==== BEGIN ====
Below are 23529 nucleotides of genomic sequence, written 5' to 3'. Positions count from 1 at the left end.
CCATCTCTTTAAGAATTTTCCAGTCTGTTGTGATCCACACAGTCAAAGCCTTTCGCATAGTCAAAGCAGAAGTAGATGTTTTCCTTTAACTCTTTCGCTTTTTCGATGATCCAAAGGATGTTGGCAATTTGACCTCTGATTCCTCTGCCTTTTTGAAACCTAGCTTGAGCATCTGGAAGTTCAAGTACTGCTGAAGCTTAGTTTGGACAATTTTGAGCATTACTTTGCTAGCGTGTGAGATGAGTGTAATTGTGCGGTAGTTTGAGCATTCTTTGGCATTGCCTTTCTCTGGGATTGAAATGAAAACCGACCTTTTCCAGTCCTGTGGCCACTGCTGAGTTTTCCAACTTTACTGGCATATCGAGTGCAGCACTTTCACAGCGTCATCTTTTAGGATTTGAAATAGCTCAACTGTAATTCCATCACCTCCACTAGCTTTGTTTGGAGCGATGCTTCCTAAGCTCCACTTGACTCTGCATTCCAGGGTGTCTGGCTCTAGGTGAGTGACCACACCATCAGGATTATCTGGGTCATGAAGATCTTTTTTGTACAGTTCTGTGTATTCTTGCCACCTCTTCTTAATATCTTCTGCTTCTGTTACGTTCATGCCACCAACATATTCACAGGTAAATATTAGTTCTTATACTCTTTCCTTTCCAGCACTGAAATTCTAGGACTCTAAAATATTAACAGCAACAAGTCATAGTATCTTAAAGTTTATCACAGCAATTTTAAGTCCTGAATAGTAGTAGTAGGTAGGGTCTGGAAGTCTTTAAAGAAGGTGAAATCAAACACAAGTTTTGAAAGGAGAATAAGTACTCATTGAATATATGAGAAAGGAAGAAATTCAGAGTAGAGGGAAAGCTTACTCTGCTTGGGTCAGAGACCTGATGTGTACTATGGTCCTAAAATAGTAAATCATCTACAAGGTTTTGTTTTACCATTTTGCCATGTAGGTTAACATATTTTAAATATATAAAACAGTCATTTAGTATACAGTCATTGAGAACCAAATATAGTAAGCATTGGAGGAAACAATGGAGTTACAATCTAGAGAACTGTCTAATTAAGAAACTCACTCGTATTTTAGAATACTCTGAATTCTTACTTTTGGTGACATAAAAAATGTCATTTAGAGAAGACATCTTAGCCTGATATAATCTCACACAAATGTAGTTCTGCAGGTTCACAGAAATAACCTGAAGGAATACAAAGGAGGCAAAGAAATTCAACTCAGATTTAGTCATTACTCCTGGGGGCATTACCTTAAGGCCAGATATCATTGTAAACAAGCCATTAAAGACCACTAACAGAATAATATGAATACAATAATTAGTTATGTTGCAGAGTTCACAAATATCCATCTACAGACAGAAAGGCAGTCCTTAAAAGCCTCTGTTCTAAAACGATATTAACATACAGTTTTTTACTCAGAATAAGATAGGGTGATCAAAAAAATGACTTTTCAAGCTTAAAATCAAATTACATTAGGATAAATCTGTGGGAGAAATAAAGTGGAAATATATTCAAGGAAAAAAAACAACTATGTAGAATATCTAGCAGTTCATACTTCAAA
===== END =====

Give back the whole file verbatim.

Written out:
Below are 23529 nucleotides of genomic sequence, written 5' to 3'. Positions count from 1 at the left end.
CCATCTCTTTAAGAATTTTCCAGTCTGTTGTGATCCACACAGTCAAAGCCTTTCGCATAGTCAAAGCAGAAGTAGATGTTTTCCTTTAACTCTTTCGCTTTTTCGATGATCCAAAGGATGTTGGCAATTTGACCTCTGATTCCTCTGCCTTTTTGAAACCTAGCTTGAGCATCTGGAAGTTCAAGTACTGCTGAAGCTTAGTTTGGACAATTTTGAGCATTACTTTGCTAGCGTGTGAGATGAGTGTAATTGTGCGGTAGTTTGAGCATTCTTTGGCATTGCCTTTCTCTGGGATTGAAATGAAAACCGACCTTTTCCAGTCCTGTGGCCACTGCTGAGTTTTCCAACTTTACTGGCATATCGAGTGCAGCACTTTCACAGCGTCATCTTTTAGGATTTGAAATAGCTCAACTGTAATTCCATCACCTCCACTAGCTTTGTTTGGAGCGATGCTTCCTAAGCTCCACTTGACTCTGCATTCCAGGGTGTCTGGCTCTAGGTGAGTGACCACACCATCAGGATTATCTGGGTCATGAAGATCTTTTTTGTACAGTTCTGTGTATTCTTGCCACCTCTTCTTAATATCTTCTGCTTCTGTTACGTTCATGCCACCAACATATTCACAGGTAAATATTAGTTCTTATACTCTTTCCTTTCCAGCACTGAAATTCTAGGACTCTAAAATATTAACAGCAACAAGTCATAGTATCTTAAAGTTTATCACAGCAATTTTAAGTCCTGAATAGTAGTAGTAGGTAGGGTCTGGAAGTCTTTAAAGAAGGTGAAATCAAACACAAGTTTTGAAAGGAGAATAAGTACTCATTGAATATATGAGAAAGGAAGAAATTCAGAGTAGAGGGAAAGCTTACTCTGCTTGGGTCAGAGACCTGATGTGTACTATGGTCCTAAAATAGTAAATCATCTACAAGGTTTTGTTTTACCATTTTGCCATGTAGGTTAACATATTTTAAATATATAAAACAGTCATTTAGTATACAGTCATTGAGAACCAAATATAGTAAGCATTGGAGGAAACAATGGAGTTACAATCTAGAGAACTGTCTAATTAAGAAACTCACTCGTATTTTAGAATACTCTGAATTCTTACTTTTGGTGACATAAAAAATGTCATTTAGAGAAGACATCTTAGCCTGATATAATCTCACACAAATGTAGTTCTGCAGGTTCACAGAAATAACCTGAAGGAATACAAAGGAGGCAAAGAAATTCAACTCAGATTTAGTCATTACTCCTGGGGGCATTACCTTAAGGCCAGATATCATTGTAAACAAGCCATTAAAGACCACTAACAGAATAATATGAATACAATAATTAGTTATGTTGCAGAGTTCACAAATATCCATCTACAGACAGAAAGGCAGTCCTTAAAAGCCTCTGTTCTAAAACGATATTAACATACAGTTTTTTACTCAGAATAAGATAGGGTGATCAAAAAAATGACTTTTCAAGCTTAAAATCAAATTACATTAGGATAAATCTGTGGGAGAAATAAAGTGGAAATATATTCAAGGAAAAAAAACAACTATGTAGAATATCTAGCAGTTCATACTTCAAA